Editor’s Note: The edited information below was taken from the Summer 2014 edition of WellCare News, a publication of the Water Systems Council. The article describes common sense “what to do” options for private well owners after a natural disaster – hurricane, flood, tornado etc. – may have compromised their well. For the complete article, please visit http://www.watersystemscouncil.org/enews.php
Natural disasters and emergencies such as flood, fire, hurricanes, tornadoes, and wind storms affect thousands each year. If you are a private well owner, and a natural disaster has occurred on or near your property, there are some things you need to know about your drinking water supply.
Concerns and Advisories
If in doubt about your water supply, follow local or state health department drinking and bathing advisories.
Remember that there is danger of electrical shock from any electrical device that has been flooded; consult a certified electrician. Rubber boots and gloves are not adequate protection from electrical shock.
Septic systems should not be used immediately after floods. Drain fields will not work until underground water has receded. Septic lines may have been broken during flooding or other storms. Contact a local plumber or septic service immediately.
For information on long-term water quality conditions in the area or information on home water treatment devices contact your local or state health department or drinking water primacy agency, the wellcare® Hotline at 888-395-1033, or the Water Quality Association (WQA) at 630-505-0160 for assistance.
Conditions at the Well
Moving flood water or high winds can carry large debris that could loosen well hardware, dislodge well construction materials or distort casing. Coarse sediment in flood waters could erode pump components. If the well is not tightly capped, sediment, debris, and flood water could enter the well and contaminate it. Wells that are more than ten years old or less than 50 feet deep are likely to be contaminated, even if there is no apparent damage. Floods or heavy debris may cause some wells to collapse.
Electrical System and Pump Operation
After flood waters have receded and the pump and electrical system have dried, do not turn on the equipment until the wiring system has been checked by a qualified electrician, well or pump contractor. If the pump’s control box was submerged or damaged during flood or other storms, all electrical components must be dry before electrical service can be restored. Get assistance in turning the pump on from a well or pump contractor.
All pumps and their electrical components can be damaged by sediment and flood water. The pump, including valves and gears, will need to be cleaned of silt and sand. If pumps are not cleaned and properly lubricated they can burn out. Get assistance from a well or pump contractor who will be able to clean, repair or maintain different types of pumps.
Treatment Options for Safe Drinking Water
In most emergency situations, obtaining bottled water is the most commonly promoted way to access safe drinking water. However, there are treatment methods you can use when the quality of water is compromised during an emergency and it is not possible to obtain bottled water. But before considering such an approach, contact the local health authorities to assure yourself that the emergency has not introduced any chemical contaminants of concern into your well system. If the water only needs to be disinfected to be potable, there are 4 main options to treat water to make it safe for consumption:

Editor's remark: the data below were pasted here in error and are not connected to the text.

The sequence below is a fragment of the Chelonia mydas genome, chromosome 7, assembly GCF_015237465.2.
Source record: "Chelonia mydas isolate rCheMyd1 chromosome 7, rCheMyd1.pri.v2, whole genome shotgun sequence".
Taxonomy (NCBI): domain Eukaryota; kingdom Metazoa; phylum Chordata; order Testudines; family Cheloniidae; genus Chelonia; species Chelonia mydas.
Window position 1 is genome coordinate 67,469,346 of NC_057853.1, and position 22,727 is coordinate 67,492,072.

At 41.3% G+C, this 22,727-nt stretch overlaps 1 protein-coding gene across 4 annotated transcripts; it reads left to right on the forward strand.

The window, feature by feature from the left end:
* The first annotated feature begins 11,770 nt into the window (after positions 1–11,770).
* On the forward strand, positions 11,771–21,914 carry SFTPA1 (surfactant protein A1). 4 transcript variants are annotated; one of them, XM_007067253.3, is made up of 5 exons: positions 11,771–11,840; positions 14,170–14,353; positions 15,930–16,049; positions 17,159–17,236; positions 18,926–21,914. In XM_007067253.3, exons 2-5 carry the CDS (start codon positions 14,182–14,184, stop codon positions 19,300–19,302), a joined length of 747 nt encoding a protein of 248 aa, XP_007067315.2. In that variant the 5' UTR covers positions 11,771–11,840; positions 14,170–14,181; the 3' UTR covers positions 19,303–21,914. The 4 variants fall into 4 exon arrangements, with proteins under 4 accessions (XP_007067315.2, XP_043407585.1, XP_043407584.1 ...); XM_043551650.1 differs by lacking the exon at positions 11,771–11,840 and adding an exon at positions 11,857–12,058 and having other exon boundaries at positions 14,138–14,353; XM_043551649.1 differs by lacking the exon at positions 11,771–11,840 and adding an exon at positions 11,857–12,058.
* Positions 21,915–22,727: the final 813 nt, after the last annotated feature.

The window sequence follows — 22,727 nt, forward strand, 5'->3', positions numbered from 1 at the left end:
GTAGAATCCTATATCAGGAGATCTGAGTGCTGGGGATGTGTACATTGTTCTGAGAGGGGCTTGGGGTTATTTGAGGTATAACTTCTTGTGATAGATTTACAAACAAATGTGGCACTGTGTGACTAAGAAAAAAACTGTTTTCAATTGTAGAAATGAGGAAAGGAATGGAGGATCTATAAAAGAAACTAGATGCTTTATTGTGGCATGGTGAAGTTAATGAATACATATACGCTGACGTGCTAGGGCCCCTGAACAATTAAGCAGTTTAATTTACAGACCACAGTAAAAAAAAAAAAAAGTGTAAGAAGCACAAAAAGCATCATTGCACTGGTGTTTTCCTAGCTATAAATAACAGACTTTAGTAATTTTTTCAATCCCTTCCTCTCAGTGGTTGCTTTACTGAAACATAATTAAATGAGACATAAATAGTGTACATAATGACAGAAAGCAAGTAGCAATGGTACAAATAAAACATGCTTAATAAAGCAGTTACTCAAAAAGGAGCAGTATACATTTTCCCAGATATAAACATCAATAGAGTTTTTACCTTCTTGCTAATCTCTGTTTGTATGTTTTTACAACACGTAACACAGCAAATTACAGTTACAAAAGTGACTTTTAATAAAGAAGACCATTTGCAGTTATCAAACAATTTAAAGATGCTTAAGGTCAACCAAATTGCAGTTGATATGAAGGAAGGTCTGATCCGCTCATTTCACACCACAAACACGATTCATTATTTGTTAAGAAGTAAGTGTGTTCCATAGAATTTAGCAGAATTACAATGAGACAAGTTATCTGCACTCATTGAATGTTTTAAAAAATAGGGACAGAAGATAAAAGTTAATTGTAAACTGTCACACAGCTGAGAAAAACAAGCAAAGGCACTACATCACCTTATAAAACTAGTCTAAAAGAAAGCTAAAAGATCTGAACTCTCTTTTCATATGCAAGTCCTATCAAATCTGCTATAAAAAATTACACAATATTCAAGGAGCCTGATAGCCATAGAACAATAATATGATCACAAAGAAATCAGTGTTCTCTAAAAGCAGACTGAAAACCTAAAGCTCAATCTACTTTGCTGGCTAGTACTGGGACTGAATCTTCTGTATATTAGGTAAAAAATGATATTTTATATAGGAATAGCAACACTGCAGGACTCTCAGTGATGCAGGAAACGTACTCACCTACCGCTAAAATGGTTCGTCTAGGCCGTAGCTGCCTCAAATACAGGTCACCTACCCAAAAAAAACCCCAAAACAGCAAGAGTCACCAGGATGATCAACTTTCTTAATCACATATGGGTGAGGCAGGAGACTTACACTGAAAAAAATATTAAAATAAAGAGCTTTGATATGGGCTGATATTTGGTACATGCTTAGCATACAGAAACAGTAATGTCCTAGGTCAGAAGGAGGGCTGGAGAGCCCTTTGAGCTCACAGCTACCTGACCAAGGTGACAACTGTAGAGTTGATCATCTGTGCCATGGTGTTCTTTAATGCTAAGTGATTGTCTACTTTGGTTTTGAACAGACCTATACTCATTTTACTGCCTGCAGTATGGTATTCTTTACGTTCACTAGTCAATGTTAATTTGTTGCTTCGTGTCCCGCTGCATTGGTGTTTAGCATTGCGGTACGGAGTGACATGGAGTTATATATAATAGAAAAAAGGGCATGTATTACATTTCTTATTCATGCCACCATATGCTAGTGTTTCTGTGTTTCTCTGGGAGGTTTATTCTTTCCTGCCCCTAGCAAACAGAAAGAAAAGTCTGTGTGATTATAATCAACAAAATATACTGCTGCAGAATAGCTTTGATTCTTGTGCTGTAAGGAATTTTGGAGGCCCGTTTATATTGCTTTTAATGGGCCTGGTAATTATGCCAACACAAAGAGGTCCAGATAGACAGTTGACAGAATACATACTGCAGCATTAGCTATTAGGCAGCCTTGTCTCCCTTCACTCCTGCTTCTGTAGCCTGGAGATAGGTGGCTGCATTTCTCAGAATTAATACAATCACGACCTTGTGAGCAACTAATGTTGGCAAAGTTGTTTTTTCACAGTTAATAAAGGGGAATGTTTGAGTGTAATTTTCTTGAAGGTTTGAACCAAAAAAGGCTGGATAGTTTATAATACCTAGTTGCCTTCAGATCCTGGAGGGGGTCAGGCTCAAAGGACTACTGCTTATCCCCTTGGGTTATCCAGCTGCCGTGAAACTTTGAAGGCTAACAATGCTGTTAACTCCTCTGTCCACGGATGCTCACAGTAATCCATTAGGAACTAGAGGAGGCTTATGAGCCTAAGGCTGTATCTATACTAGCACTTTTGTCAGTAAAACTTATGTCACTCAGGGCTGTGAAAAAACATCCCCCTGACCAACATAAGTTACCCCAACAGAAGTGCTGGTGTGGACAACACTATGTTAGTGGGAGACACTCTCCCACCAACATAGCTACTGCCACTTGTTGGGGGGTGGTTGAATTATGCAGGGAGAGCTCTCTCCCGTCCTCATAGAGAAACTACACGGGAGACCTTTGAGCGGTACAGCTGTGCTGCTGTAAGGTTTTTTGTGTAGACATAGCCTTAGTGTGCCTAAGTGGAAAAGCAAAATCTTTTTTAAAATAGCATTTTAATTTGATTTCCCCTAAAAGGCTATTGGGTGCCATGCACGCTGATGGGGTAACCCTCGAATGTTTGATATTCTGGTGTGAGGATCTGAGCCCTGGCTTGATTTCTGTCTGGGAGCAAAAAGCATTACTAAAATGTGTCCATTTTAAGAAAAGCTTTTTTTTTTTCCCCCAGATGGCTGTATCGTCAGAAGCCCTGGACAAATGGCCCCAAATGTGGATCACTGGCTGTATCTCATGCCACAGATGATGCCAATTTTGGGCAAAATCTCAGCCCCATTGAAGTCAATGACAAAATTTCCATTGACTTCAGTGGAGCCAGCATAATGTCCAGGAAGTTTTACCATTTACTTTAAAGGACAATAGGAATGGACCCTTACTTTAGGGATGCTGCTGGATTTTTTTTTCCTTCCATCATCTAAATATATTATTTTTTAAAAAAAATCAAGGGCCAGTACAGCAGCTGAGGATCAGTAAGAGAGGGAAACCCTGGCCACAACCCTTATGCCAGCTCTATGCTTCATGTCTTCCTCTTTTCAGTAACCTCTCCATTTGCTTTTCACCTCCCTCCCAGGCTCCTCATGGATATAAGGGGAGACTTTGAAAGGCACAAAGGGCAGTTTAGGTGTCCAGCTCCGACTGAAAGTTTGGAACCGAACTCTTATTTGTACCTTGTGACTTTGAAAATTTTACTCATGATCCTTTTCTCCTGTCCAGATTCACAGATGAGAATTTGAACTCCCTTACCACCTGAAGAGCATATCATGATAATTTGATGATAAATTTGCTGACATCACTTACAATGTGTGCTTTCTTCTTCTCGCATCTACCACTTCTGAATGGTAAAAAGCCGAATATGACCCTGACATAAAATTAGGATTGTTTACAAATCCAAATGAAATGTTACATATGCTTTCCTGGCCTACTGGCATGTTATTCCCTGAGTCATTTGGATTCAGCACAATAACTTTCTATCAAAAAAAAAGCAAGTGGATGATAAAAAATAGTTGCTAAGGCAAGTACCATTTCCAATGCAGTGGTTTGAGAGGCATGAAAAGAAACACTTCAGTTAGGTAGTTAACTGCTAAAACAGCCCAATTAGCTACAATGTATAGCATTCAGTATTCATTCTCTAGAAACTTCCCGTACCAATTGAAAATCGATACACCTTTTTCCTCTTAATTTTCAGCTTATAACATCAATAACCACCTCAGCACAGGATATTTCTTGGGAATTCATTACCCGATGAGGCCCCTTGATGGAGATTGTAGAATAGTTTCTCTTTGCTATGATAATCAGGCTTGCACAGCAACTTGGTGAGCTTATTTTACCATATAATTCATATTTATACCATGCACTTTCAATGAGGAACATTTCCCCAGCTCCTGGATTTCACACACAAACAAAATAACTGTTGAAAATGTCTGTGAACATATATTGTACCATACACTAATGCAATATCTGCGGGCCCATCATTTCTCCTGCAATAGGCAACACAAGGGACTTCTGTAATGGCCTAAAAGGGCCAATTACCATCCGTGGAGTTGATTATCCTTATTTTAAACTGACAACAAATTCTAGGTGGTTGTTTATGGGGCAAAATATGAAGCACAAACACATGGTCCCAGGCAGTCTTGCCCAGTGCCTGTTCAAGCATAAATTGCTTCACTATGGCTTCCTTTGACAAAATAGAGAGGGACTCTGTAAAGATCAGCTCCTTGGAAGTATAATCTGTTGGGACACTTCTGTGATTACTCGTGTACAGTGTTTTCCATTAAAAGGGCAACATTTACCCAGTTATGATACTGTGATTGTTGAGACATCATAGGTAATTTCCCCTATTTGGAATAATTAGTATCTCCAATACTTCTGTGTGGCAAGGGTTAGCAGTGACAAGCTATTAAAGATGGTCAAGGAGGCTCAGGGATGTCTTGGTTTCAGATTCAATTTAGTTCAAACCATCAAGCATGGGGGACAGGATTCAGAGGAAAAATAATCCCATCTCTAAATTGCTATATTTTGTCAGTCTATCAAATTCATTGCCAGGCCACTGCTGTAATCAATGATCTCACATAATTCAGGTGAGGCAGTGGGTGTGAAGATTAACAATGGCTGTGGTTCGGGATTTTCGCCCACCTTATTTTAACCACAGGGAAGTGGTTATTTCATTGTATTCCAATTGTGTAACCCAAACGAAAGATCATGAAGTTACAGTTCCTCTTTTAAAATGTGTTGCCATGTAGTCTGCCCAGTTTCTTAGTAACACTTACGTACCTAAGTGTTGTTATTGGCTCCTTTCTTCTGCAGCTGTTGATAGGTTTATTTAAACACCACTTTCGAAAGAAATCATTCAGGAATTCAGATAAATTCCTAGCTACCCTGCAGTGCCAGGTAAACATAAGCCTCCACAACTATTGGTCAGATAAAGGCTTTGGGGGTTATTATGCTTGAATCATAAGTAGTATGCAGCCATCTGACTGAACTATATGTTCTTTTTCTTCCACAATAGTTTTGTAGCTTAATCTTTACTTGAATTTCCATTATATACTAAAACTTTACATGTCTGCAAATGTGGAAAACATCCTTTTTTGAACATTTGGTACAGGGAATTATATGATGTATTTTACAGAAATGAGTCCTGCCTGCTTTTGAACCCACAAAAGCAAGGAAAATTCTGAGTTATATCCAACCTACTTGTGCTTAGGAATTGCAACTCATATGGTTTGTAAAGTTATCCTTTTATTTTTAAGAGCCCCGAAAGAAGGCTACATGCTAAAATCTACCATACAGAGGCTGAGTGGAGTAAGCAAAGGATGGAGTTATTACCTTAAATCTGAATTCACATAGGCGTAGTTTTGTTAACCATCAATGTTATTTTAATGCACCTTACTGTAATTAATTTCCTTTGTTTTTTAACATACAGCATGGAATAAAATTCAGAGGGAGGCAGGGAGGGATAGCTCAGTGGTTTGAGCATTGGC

- Water treatment devices certified for microbial reduction of bacteria, cysts, and viruses
Do not rely on water treatment filters or devices that are NOT certified for microbial reduction as they may not provide the protection necessary for emergency situations. Consult a water professional or manufacturer for more information. (Visit http://www.WQA.org to learn more about the different kinds of home water treatment systems that are available.)
For any of the disinfection options listed above, begin by preparing a clean storage container. You will need a little treated water to do these steps, so keep in mind this can be done simultaneously while disinfecting water. Use food-grade storage containers when possible, or re-use plastic 2-liter soda containers.
1. Wash the container thoroughly with dish soap and clean water first, especially when reusing soda or other containers.
2. Disinfect by mixing 1 teaspoon unscented chlorine bleach to ¼ gallon of water and pour it into the storage container.
3. Agitate the liquid by swishing the mixture around inside the container to ensure that it hits every surface.
4. Rinse thoroughly with disinfected water.
Emergency Disinfection of Your Well
After the power has been restored, you will need to disinfect your well. Clear hazards away from wells before disinfecting. It is best to have your well disinfected by a well professional. During an emergency, it may not be possible to contact a well professional. In this case, refer to our wellcare® information sheet on “Disinfecting Your Well” for complete instructions. It is important to note that disinfection will not remove pesticides, heavy metals, and other types of non-biological contamination.
Do not drink or cook with the water until a water test is performed and confirms there are no harmful contaminants in your water.
Testing Your Well Water
You should have your well water tested after disinfecting your well to confirm bacteria is gone and other contaminants are not present. For more information on testing your water, refer to our wellcare® information sheet on “Well Water Testing.”
Contact your local or state health department or state primacy agency to have your water tested or to get a referral to a state certified laboratory that can perform water testing. If you need assistance, contact the wellcare® Hotline at 888-395-1033.